Businesses Must Remember Shared Cloud Security Requires Shared Responsibility
By Russ Spitler
Migrating services to the cloud streamlines processes and gives companies a greater degree of flexibility to focus on their core business. Many companies have seen their growth potential unleashed as they discover that large parts of their technology can be effectively outsourced.
As beneficial as this is from a business point of view, many organizations struggle with the security risks associated with placing valuable assets in the cloud. They also grapple with how to answer the simple question of who is responsible for security?
The uncertainty around how to share the responsibility of security along with the confidence to give up control to a third party has slowed the adoption of cloud services and has even caused major security issues.
The shared security model is core to any cloud offering. When using cloud services, businesses are required to relinquish control of part of their technology stack. They also must trust cloud providers to harden, monitor and perform incident response for that portion. However, this is a partnership and the business, as a customer, is still responsible for the portions of technology that remain under its control.
For different forms of cloud services, the line between a provider’s responsibility and a customer’s is drawn in different places.
Software as a Service (SaaS) – The provider is responsible for the majority of the security hardening, monitoring and incident response. They are expected to take responsibility for the security of the physical assets, hypervisor, network, operating system, application and even portions of the user activity. The customer is still responsible for managing user permissions and monitoring privileged user actions.
Platform as a Service (PaaS) – The provider is responsible for the security of the physical assets, hypervisor, network, operating system and portions of the application. The customer is responsible for the logic running on the platform (i.e., the application, or other business logic as it applies to the platform provided), as well as user permissions and privileged user actions.
Infrastructure as a Service (IaaS) – The provider is responsible for the security of the physical assets, hypervisor and portions of the network. The customer retains a large portion of the security responsibility, from managing portions of the network controls all the way up to users of the applications hosted in the environment.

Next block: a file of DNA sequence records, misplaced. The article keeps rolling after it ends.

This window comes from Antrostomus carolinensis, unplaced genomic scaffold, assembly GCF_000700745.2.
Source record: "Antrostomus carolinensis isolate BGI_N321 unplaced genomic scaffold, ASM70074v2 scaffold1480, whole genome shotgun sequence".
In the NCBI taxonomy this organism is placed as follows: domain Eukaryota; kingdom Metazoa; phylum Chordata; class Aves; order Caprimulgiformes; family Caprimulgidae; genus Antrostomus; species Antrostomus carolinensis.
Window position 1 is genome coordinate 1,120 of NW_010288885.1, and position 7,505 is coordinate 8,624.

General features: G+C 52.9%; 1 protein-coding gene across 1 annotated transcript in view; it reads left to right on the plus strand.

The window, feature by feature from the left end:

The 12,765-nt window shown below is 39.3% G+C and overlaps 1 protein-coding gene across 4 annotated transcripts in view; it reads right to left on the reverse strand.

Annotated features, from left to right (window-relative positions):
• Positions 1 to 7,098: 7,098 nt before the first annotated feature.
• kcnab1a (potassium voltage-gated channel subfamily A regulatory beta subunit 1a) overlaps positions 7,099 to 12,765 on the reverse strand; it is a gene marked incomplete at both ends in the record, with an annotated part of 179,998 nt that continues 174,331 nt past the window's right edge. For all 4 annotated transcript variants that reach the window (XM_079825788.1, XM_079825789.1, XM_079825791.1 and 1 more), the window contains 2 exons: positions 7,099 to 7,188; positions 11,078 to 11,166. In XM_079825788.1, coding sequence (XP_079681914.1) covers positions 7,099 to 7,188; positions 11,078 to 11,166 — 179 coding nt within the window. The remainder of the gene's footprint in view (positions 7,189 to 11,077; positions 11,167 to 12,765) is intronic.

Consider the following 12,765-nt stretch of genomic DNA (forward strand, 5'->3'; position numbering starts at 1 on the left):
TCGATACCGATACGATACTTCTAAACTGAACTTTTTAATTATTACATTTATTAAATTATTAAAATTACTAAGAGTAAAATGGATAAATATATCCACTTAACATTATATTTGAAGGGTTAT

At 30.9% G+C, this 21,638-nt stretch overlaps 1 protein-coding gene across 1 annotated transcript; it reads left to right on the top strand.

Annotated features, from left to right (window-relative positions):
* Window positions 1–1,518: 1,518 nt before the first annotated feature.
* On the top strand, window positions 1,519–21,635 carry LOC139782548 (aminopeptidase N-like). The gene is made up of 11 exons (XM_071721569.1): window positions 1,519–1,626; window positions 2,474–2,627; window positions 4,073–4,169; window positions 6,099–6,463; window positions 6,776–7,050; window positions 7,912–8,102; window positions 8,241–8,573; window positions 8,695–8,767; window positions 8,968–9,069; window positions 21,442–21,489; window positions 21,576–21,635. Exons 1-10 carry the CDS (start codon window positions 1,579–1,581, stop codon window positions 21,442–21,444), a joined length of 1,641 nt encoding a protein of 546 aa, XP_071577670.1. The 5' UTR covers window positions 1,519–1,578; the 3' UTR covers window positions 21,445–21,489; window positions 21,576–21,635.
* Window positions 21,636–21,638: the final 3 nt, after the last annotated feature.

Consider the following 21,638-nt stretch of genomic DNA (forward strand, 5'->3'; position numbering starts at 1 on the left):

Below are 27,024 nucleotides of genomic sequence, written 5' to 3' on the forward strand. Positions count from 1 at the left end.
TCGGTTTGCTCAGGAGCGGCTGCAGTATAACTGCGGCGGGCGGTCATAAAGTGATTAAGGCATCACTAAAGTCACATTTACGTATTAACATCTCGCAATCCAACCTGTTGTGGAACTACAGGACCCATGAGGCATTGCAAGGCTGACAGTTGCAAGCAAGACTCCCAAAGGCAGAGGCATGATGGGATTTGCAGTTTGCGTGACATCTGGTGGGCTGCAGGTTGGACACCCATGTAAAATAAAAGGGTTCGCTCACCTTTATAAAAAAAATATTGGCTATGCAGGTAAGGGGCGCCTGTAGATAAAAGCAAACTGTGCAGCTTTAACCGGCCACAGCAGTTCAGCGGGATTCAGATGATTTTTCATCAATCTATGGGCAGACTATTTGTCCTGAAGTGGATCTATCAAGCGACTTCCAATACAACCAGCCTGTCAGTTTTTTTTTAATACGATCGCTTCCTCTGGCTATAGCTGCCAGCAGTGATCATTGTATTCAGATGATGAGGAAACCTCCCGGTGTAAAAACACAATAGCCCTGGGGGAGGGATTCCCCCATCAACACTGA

This shared responsibility has major implications on security monitoring. It is not reasonable to expect providers to give insight into the activity for the portions of the infrastructure they are responsible for. It is reasonable to expect them to prove they are doing their job.
When selecting a cloud provider, it is important to discuss the shared security model so that all parties are clear on responsibility. Potential providers should be able to describe:
- The shared security model, and how it relates to their offering
- How they are managing abuse cases (e.g. application vulnerabilities, malware, privilege abuse)
- The periodic security assessments that their offering undergoes
- The monitoring programs they have in place for their service
- The response and disclosure procedure if an incident occurs
Beyond the ability to demonstrate that they are, in fact, taking responsibility for their portion of shared security, cloud providers also should be able to explain how they will support your security efforts.
Higher level of protection
Most major cloud providers have well-established security teams with highly qualified incident response personnel and focus on security throughout the development life cycle. While many businesses still might have concerns about the security of cloud offerings, a cloud provider’s level of security maturity is typically much higher than that of the average organization.
As a result, moving services to the cloud actually can enable companies to vastly improve their security. Just remember: Regardless of the nature of the cloud offering, you will always be responsible for some security measures. Understanding the type of cloud offerings available and where responsibility lies will help you maximize the security of these services.
Russ Spitler, vice president of product strategy at AlienVault, is a guest essayist for ThirdCertainty.com, where this article originally appeared.